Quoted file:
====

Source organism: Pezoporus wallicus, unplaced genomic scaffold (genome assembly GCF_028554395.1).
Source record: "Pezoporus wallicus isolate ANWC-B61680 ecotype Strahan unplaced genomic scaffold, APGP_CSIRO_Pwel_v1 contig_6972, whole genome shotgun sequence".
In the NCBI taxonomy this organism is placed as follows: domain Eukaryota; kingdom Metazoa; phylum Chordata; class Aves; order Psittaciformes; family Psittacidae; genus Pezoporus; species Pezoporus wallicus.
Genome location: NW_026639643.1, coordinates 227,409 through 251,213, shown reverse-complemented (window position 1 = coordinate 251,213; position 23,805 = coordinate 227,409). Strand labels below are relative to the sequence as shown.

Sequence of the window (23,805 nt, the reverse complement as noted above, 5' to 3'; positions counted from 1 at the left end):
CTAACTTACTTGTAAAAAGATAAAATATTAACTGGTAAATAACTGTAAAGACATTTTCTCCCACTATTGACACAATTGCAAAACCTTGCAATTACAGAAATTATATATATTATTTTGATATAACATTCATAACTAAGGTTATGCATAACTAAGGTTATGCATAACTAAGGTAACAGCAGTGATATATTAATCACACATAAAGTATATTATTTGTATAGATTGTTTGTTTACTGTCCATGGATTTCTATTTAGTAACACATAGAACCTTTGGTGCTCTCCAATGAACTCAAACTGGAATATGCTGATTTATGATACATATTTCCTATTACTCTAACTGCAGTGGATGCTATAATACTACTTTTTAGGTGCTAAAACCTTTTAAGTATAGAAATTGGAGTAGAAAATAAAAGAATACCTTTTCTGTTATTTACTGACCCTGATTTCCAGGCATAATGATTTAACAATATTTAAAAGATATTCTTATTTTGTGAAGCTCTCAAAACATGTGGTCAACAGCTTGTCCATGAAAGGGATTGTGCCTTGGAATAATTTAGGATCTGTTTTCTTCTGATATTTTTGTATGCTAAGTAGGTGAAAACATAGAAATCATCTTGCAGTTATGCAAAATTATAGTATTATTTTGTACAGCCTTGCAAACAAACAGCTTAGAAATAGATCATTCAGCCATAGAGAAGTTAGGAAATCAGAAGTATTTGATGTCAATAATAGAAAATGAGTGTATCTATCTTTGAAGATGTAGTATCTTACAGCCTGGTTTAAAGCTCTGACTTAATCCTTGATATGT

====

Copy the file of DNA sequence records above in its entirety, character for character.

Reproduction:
Source organism: Pezoporus wallicus, unplaced genomic scaffold (genome assembly GCF_028554395.1).
Source record: "Pezoporus wallicus isolate ANWC-B61680 ecotype Strahan unplaced genomic scaffold, APGP_CSIRO_Pwel_v1 contig_6972, whole genome shotgun sequence".
In the NCBI taxonomy this organism is placed as follows: domain Eukaryota; kingdom Metazoa; phylum Chordata; class Aves; order Psittaciformes; family Psittacidae; genus Pezoporus; species Pezoporus wallicus.
Genome location: NW_026639643.1, coordinates 227,409 through 251,213, shown reverse-complemented (window position 1 = coordinate 251,213; position 23,805 = coordinate 227,409). Strand labels below are relative to the sequence as shown.

Sequence of the window (23,805 nt, the reverse complement as noted above, 5' to 3'; positions counted from 1 at the left end):
CTAACTTACTTGTAAAAAGATAAAATATTAACTGGTAAATAACTGTAAAGACATTTTCTCCCACTATTGACACAATTGCAAAACCTTGCAATTACAGAAATTATATATATTATTTTGATATAACATTCATAACTAAGGTTATGCATAACTAAGGTTATGCATAACTAAGGTAACAGCAGTGATATATTAATCACACATAAAGTATATTATTTGTATAGATTGTTTGTTTACTGTCCATGGATTTCTATTTAGTAACACATAGAACCTTTGGTGCTCTCCAATGAACTCAAACTGGAATATGCTGATTTATGATACATATTTCCTATTACTCTAACTGCAGTGGATGCTATAATACTACTTTTTAGGTGCTAAAACCTTTTAAGTATAGAAATTGGAGTAGAAAATAAAAGAATACCTTTTCTGTTATTTACTGACCCTGATTTCCAGGCATAATGATTTAACAATATTTAAAAGATATTCTTATTTTGTGAAGCTCTCAAAACATGTGGTCAACAGCTTGTCCATGAAAGGGATTGTGCCTTGGAATAATTTAGGATCTGTTTTCTTCTGATATTTTTGTATGCTAAGTAGGTGAAAACATAGAAATCATCTTGCAGTTATGCAAAATTATAGTATTATTTTGTACAGCCTTGCAAACAAACAGCTTAGAAATAGATCATTCAGCCATAGAGAAGTTAGGAAATCAGAAGTATTTGATGTCAATAATAGAAAATGAGTGTATCTATCTTTGAAGATGTAGTATCTTACAGCCTGGTTTAAAGCTCTGACTTAATCCTTGATATGT